This week's stories | Home Page
Issue Date:  November 12, 2004

By Alister McGrath
Doubleday, 306 pages, $23.95
The eclipse of atheism can't diminish its achievements


Atheism and organized religion are often in an inverse relationship, so that when one is perceived as oppressive, its opposite is seen as a liberating force. This is one of the main theses of Alister McGrath’s latest book. And although the professor of historical theology at Oxford has titled the work The Twilight of Atheism, he notes that that condition may not be permanent.

As in previous works, McGrath synthesizes a world of scholarly research in a format that is understandable but not simplistic. Although he made a personal pilgrimage from atheism to evangelical Christianity and has written several works of apologetics, McGrath finds nonbelief to be a valuable corrective to oppressive religious structures and practices.

“In its modern forms, it is unquestionably one of the greatest achievements of the human intellect, capable of capturing the imagination of generations,” he writes. This led atheism to flourish in Europe during periods when the Catholic church was seen as an oppressive force linked with oppressive governments. Protestantism, particularly Reformed theology, was scorned during this period as overly intellectual and rational, detached from the emotional and physical needs of the average person.

McGrath’s examination of the rise and fall of atheism as an intellectual force during the past three centuries produces some surprises. He shows, for instance, that Voltaire was a critic of Christianity but decidedly not an atheist, and that Darwin lost his belief in God not because of his theory of evolution but because of what he called the “damnable doctrine” of eternal punishment for nonbelievers.

Rejecting stereotypical descriptions of the alleged warfare between science and religion, McGrath notes that such evolutionary thinkers as Stephen Jay Gould have acknowledged that science can neither affirm nor deny the existence of God. Whether one wishes to argue for a theistic or an atheistic worldview, McGrath says, “Knockdown and foolproof arguments simply are not available to us.”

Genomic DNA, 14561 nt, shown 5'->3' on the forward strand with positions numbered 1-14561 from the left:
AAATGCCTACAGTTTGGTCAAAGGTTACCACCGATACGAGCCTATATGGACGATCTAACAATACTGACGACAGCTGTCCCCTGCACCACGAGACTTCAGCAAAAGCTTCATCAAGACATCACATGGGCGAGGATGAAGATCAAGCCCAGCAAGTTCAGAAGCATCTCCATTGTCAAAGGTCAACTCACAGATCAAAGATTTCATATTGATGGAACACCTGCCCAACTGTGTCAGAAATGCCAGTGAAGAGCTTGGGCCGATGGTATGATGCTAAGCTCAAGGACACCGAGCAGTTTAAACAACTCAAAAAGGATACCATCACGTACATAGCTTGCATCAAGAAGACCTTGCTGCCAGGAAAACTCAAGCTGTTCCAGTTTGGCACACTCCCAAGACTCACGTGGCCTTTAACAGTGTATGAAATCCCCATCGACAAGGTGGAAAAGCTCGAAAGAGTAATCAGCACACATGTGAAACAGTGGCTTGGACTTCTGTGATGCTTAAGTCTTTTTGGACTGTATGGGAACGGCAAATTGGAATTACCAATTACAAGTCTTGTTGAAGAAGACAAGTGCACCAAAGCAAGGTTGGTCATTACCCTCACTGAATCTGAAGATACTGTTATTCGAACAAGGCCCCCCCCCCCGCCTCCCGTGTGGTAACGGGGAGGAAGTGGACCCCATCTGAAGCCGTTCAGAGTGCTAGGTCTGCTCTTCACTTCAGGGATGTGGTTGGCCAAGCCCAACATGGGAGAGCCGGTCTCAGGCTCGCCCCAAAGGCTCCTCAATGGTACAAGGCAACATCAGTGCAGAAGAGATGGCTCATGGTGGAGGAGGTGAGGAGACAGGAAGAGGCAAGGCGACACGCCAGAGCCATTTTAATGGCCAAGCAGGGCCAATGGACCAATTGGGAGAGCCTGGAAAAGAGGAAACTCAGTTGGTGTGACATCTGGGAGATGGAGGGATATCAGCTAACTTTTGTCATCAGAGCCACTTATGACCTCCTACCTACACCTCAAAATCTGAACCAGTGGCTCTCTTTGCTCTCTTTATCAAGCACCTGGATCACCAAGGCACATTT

While McGrath makes some references to Judaism, Islam and Hinduism, many of his religious contrasts to atheism reference Christianity. He opines that a major reason atheism has put the faith on the ropes without delivering a knockout blow is that “Christianity is not a fixed, monochrome entity, but a diverse and dynamic faith that evolves in different manners at different points in history.”

For Christians, this may be comforting or troubling. As James 2:19 observes, a Christian is expected to go beyond simply belief in the existence of God. But then one can get caught up in disputes between Christianity and other religions; Catholic Christianity versus Protestant and Orthodox Christianity; and differences in Catholic theology and practice.

While McGrath’s work doesn’t address such internecine Christian quarrels, he repeatedly demonstrates that neither atheists nor believers can do much credible bragging about being superior in terms of consistently meeting human needs over the centuries. “History is about the specifics of any given situation,” he writes, “and religion is seen as liberating in some contexts, and restrictive and oppressive in others.”

In recent decades, he writes, Christianity has displayed a vision that attracts the oppressed in cultures around the globe, particularly in its Pentecostal forms. Atheism, in contrast, has come across as cranky and intellectually stultifying. And in the 20th century, totalitarian atheism wreaked much more havoc than any authoritarian forms of religion.

McGrath doesn’t speculate about whether the tide may turn against religion in general as a result of today’s religious-based terrorist movements, most of which are non-Christian. He says, however, that although atheism may be in the twilight today, it “stands in permanent judgment over arrogant, complacent and superficial Christian churches and leaders. It needs to be heard.”

Thanks to McGrath’s book, it can be heard in its best and worst forms. And even when it doesn’t offer much of an alternative to Christianity, its skeptical questions give apologists a good portion of food for thought.

Darrell Turner writes the section on religion for the Encyclopedia Britannica Book of the Year. He has been an associate editor for Religion News Service.

National Catholic Reporter, November 12, 2004

This Week's Stories | Home Page | Top of Page
Copyright  © The National Catholic Reporter Publishing  Company, 115 E. Armour Blvd., Kansas City, MO   64111
All rights reserved.
TEL:  816-531-0538     FAX:  1-816-968-2280   Send comments about this Web site to: